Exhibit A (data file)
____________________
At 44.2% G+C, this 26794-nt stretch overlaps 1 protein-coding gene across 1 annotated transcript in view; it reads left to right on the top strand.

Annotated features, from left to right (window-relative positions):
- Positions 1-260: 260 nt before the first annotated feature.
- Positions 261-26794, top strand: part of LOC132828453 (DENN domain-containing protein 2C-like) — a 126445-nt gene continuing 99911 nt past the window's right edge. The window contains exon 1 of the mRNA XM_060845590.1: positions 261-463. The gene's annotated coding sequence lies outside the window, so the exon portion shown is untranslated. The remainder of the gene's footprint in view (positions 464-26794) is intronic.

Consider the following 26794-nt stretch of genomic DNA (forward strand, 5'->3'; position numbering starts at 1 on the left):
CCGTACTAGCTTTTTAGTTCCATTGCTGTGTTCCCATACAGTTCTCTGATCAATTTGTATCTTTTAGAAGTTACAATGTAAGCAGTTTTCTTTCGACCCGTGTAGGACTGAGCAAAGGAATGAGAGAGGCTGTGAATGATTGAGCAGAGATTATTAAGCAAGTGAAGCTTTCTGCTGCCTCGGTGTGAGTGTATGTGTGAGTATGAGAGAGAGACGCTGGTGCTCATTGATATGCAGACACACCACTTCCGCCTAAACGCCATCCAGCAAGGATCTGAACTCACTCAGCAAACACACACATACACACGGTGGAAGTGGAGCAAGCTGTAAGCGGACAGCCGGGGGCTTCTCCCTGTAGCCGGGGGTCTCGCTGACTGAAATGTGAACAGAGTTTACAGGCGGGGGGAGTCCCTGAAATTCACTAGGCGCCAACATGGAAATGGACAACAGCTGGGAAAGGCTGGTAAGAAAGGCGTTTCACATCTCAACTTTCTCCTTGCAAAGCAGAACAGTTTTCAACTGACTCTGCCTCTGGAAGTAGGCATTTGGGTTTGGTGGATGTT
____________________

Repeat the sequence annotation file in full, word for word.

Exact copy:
At 44.2% G+C, this 26794-nt stretch overlaps 1 protein-coding gene across 1 annotated transcript in view; it reads left to right on the top strand.

Annotated features, from left to right (window-relative positions):
- Positions 1-260: 260 nt before the first annotated feature.
- Positions 261-26794, top strand: part of LOC132828453 (DENN domain-containing protein 2C-like) — a 126445-nt gene continuing 99911 nt past the window's right edge. The window contains exon 1 of the mRNA XM_060845590.1: positions 261-463. The gene's annotated coding sequence lies outside the window, so the exon portion shown is untranslated. The remainder of the gene's footprint in view (positions 464-26794) is intronic.

Consider the following 26794-nt stretch of genomic DNA (forward strand, 5'->3'; position numbering starts at 1 on the left):
CCGTACTAGCTTTTTAGTTCCATTGCTGTGTTCCCATACAGTTCTCTGATCAATTTGTATCTTTTAGAAGTTACAATGTAAGCAGTTTTCTTTCGACCCGTGTAGGACTGAGCAAAGGAATGAGAGAGGCTGTGAATGATTGAGCAGAGATTATTAAGCAAGTGAAGCTTTCTGCTGCCTCGGTGTGAGTGTATGTGTGAGTATGAGAGAGAGACGCTGGTGCTCATTGATATGCAGACACACCACTTCCGCCTAAACGCCATCCAGCAAGGATCTGAACTCACTCAGCAAACACACACATACACACGGTGGAAGTGGAGCAAGCTGTAAGCGGACAGCCGGGGGCTTCTCCCTGTAGCCGGGGGTCTCGCTGACTGAAATGTGAACAGAGTTTACAGGCGGGGGGAGTCCCTGAAATTCACTAGGCGCCAACATGGAAATGGACAACAGCTGGGAAAGGCTGGTAAGAAAGGCGTTTCACATCTCAACTTTCTCCTTGCAAAGCAGAACAGTTTTCAACTGACTCTGCCTCTGGAAGTAGGCATTTGGGTTTGGTGGATGTT